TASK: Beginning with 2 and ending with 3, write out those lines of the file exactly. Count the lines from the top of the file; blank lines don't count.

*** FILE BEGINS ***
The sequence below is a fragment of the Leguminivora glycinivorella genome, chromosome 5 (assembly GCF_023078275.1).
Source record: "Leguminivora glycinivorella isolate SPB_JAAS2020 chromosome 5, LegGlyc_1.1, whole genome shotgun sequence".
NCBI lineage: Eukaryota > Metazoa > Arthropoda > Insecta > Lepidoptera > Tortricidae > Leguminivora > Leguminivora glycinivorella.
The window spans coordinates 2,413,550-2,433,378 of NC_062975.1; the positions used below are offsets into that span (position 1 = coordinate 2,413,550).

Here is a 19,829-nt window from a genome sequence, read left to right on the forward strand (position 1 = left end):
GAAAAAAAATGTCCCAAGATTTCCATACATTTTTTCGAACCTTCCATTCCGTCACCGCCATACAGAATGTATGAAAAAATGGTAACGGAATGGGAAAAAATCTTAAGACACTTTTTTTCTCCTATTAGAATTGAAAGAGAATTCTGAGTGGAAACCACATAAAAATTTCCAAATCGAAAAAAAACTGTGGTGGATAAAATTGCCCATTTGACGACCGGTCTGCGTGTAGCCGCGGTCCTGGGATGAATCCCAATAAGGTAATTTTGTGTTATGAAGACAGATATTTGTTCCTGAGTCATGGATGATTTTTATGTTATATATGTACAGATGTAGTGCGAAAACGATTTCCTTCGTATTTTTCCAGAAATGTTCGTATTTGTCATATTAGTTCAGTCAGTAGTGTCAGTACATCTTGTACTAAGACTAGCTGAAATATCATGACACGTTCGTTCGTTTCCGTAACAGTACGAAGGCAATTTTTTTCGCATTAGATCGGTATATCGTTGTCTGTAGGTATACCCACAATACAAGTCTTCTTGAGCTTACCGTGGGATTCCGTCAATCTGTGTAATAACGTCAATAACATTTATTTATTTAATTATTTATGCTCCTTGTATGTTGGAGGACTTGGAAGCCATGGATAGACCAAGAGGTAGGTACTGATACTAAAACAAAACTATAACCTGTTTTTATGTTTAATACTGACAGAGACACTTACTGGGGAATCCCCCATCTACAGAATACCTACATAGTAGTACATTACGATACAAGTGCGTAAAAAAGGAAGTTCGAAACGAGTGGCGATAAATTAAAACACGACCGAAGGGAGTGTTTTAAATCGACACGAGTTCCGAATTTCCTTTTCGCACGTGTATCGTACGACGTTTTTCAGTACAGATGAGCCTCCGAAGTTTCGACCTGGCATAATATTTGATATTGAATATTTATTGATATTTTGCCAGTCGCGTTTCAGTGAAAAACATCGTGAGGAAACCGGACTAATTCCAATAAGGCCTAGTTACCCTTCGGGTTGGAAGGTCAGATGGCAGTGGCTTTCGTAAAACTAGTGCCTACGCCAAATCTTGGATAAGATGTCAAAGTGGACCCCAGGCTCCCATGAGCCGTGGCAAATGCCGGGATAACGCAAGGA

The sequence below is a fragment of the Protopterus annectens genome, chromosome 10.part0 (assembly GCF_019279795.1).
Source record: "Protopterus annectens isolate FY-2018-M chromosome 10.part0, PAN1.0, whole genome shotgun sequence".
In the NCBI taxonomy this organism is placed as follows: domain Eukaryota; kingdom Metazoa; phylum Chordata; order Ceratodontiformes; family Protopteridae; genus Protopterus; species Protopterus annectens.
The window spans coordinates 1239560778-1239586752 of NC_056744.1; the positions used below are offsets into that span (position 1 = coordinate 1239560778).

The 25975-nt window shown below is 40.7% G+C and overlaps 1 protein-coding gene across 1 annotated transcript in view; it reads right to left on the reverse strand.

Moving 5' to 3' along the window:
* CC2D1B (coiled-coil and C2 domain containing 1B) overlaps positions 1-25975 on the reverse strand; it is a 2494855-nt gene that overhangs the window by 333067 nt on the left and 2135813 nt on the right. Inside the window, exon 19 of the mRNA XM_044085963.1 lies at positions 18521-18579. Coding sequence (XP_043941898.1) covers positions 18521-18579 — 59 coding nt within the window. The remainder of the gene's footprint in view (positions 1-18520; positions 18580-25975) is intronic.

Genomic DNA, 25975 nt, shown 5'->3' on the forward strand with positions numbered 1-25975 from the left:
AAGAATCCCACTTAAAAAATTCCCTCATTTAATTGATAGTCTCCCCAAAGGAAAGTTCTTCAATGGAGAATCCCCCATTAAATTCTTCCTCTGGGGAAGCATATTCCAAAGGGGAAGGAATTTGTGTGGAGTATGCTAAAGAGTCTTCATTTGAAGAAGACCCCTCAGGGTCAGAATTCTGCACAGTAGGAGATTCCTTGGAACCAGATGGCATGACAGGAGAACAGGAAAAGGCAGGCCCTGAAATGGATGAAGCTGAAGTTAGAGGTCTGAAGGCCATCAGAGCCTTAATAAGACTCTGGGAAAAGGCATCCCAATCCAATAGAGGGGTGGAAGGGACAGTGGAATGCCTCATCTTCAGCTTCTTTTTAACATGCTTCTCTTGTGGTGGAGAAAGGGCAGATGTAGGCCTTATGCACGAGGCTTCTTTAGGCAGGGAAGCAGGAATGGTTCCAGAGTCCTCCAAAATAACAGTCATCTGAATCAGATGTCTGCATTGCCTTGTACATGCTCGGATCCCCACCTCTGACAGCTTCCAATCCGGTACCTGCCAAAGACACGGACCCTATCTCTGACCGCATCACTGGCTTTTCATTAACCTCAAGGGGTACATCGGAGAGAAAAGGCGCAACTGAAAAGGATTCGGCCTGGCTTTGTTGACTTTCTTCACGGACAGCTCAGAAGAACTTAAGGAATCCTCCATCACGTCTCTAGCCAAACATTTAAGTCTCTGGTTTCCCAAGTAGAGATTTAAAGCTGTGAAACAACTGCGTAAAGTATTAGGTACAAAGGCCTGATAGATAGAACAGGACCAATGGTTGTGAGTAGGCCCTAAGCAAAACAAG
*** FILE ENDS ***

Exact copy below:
Source record: "Leguminivora glycinivorella isolate SPB_JAAS2020 chromosome 5, LegGlyc_1.1, whole genome shotgun sequence".
NCBI lineage: Eukaryota > Metazoa > Arthropoda > Insecta > Lepidoptera > Tortricidae > Leguminivora > Leguminivora glycinivorella.